• Presentation

Same Respondents, Same Questions; Different Modes, Different Responses


Stockdale, J. D., Thornburg, V. E., & Aldridge, A. P. (2008, May). Same Respondents, Same Questions; Different Modes, Different Responses. Presented at AAPOR 2008, New Orleans, LA.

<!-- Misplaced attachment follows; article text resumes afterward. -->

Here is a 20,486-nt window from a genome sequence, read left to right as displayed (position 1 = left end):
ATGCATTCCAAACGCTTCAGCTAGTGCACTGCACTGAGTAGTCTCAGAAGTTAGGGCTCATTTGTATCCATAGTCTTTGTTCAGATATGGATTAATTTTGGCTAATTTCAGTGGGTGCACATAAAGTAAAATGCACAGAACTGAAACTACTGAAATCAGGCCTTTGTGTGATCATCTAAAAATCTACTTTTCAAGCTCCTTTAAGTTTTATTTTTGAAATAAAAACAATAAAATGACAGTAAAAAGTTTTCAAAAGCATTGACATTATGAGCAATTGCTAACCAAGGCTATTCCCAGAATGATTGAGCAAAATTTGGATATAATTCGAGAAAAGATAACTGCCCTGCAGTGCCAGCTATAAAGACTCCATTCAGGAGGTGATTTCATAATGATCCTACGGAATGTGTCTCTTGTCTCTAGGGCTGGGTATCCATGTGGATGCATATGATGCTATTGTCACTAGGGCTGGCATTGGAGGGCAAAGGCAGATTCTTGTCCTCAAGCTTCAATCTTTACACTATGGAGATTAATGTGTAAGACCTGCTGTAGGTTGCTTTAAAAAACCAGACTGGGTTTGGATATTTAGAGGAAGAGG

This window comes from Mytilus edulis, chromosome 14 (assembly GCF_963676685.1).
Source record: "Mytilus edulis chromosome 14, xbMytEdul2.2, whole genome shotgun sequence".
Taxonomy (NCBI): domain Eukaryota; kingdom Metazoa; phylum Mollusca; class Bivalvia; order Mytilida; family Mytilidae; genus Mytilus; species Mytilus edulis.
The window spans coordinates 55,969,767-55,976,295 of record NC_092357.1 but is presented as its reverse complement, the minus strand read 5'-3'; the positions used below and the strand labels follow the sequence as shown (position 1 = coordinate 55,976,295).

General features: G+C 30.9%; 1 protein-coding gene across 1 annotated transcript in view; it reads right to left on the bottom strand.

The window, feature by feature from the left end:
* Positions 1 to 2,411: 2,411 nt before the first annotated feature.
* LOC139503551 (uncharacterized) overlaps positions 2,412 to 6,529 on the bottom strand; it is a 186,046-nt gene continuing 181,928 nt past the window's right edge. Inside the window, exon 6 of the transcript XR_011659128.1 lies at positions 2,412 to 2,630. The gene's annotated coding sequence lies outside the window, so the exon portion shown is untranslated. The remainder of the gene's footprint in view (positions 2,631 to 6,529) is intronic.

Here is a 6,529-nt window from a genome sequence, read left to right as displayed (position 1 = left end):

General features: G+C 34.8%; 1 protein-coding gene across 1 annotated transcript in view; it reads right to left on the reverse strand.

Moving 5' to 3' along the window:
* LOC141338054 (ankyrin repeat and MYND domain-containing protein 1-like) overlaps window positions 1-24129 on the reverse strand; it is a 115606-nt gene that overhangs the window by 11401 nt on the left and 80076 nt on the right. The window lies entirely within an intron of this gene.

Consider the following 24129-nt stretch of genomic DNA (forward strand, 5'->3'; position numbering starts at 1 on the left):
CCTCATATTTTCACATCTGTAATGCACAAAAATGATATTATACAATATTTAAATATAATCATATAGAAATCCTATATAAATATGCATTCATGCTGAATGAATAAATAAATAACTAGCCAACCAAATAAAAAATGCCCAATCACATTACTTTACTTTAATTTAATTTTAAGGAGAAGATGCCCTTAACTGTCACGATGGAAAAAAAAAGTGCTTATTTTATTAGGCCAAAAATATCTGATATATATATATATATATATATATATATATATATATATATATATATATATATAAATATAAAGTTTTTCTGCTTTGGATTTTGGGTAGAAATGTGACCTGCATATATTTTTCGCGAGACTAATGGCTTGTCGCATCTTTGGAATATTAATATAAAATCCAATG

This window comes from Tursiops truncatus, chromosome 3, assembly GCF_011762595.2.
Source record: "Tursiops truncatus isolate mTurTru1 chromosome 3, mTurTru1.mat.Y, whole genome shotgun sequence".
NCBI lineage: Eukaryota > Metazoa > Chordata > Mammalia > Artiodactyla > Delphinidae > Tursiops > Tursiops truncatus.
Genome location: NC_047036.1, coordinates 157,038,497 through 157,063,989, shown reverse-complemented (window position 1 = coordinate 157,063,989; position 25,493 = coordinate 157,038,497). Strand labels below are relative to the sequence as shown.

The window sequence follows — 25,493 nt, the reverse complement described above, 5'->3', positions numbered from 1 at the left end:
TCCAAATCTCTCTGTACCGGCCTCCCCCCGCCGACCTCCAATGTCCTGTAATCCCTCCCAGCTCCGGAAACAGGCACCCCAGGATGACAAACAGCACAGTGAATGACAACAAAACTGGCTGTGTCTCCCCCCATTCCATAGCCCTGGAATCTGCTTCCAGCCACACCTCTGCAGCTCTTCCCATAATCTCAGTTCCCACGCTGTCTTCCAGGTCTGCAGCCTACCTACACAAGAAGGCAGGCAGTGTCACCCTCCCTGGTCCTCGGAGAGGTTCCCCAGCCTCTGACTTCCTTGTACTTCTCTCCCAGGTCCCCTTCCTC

Survey research shows in many instances that respondents report higher levels of sensitive behaviors during an in-person interview than during a telephone interview (Beck, et al., 2002; Woltman, et al., 1980). Specifically, researchers have found that respondents provide higher levels of alcohol, tobacco, and illicit drug use during in-person interviews, and report lower levels of those behaviors when a telephone interviewer asks the same set of questions. This “mode effect” is found when comparing different sets of CAPI and CATI respondents, and our paper examines whether this mode effect remains salient during a longitudinal survey using the same set of respondents. This paper addresses this question by analyzing data collected from the Screening, Brief Intervention, Referral and Treatment (SBIRT) study, funded by the Center for Substance Abuse Treatment in the Substance Abuse and Mental Health Services Administration. Data were analyzed from a CAPI baseline interview and a CATI six month follow up interview with the same respondents and the same questions. Findings show that a significant number of respondents who answered that they had used alcohol or illicit drugs in their lifetime during the CAPI baseline interview answered that they had not used those drugs during their lifetime in the CATI follow-up interview. This paper further investigates the established mode effect between CATI and CAPI interviewing using a within subjects design. Based on our findings, we compare the accuracy of prevalence data collected from a CAPI and CATI study. We also take a look at other mediating factors that may play a role in diminishing this mode effect.